Discourses on Languages and Identities in Readers' Comments in Ukrainian Online News Media: An Ethnolinguistic Identity Theory Perspective


  • Roman Horbyk Södertörn University




This study is a pioneering attempt to apply social and ethnolinguistic identity theories developed by social psychologists Henri Tajfel, Howard Giles, and Patricia Johnson, and Judith Butler’s critical feminist theory of hate speech, to Ukrainian realities. The material comprises nearly 3,000 readers’ comments concerning language issues posted to Ukraine’s leading news website Ukrains'ka pravda (Ukrainian Truth) in 2010-12, and is analyzed through a systematic discourse-historical approach within a critical discourse analysis. Notorious for intolerance, filthy language, and trolling on a mass scale, the comments reflected the language situation in Ukraine from 2010 to 2012, demonstrating linguistic optimism, linguistic alarmism, denial of bilingualism, and historicist, legalist, and laissez-fair discourses. The readers’ comments deny or affirm the authenticity of either the Russian or the Ukrainian language, propose the exclusion or inclusion of the Russophone population in Ukraine, or deny that there are identity differences. From the chosen theoretical perspective, this study testifies to an unequal power status of the language groups, to the cultural hegemony of Russophones and the challenge to this hegemony by Ukrainophones, to mutual othering, and to an abundance of hate speech. Arguably, the use of hate speech assisted in developing and cementing the identities of Ukrainians who connected strongly with either the Ukrainian or the Russian language.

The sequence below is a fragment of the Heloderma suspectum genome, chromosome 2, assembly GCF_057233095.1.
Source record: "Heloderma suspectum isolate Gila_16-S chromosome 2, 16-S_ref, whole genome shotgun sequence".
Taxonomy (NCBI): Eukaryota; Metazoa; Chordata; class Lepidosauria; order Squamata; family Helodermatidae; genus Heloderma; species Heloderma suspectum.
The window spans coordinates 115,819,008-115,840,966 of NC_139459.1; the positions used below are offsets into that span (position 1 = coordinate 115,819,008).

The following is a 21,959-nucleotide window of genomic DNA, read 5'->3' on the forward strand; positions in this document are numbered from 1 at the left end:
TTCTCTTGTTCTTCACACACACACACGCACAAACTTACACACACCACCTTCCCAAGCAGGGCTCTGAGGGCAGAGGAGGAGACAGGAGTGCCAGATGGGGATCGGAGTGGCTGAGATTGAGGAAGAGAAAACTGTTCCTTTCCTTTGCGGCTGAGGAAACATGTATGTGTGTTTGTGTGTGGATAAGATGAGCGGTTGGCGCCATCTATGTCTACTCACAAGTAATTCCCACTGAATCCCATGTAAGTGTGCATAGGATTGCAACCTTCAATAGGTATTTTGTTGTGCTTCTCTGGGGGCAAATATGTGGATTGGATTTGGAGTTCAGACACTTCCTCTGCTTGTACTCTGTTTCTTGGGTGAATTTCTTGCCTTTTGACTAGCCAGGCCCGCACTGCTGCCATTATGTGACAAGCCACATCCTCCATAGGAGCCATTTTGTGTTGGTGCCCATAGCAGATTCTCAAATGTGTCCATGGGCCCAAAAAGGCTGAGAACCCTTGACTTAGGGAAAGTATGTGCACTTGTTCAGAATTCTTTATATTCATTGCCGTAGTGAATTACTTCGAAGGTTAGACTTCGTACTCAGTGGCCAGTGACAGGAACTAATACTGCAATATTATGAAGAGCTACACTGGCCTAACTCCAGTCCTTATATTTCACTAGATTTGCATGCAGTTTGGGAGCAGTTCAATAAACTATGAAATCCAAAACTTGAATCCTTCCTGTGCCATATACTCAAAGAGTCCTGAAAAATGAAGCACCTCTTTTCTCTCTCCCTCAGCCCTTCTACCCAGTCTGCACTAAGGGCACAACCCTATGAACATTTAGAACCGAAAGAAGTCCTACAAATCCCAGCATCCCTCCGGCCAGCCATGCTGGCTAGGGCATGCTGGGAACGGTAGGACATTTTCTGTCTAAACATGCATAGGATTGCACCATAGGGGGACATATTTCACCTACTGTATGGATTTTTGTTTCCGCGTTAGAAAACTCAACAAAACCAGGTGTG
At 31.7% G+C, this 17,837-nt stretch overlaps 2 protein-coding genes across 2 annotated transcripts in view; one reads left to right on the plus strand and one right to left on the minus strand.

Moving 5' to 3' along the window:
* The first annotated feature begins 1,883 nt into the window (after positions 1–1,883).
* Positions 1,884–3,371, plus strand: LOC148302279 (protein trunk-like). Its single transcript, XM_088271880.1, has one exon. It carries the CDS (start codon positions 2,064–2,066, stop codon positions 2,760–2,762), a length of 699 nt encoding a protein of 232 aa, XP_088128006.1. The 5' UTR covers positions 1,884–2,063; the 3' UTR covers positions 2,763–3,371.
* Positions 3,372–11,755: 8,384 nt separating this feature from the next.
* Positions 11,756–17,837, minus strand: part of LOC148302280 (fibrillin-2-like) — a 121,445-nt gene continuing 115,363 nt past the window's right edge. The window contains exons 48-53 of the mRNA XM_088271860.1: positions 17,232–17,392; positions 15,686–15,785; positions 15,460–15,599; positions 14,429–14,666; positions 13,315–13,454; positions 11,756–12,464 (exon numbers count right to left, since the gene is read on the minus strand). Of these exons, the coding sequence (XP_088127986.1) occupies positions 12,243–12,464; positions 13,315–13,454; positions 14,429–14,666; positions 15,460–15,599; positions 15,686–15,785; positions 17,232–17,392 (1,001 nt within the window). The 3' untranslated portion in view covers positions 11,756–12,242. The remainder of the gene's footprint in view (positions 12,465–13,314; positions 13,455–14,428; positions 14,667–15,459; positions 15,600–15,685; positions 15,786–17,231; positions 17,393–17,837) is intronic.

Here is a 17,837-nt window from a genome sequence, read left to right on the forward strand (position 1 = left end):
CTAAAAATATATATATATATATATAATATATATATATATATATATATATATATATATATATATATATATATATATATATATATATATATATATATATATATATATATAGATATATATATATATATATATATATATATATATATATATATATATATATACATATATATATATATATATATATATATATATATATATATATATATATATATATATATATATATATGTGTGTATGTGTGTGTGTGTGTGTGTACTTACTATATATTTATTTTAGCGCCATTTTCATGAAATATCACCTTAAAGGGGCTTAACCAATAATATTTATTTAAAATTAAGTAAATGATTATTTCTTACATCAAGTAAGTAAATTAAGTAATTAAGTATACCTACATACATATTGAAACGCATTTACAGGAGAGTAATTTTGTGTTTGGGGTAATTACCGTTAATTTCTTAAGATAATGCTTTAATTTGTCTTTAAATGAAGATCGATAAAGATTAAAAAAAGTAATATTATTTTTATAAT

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Author Biography

Roman Horbyk, Södertörn University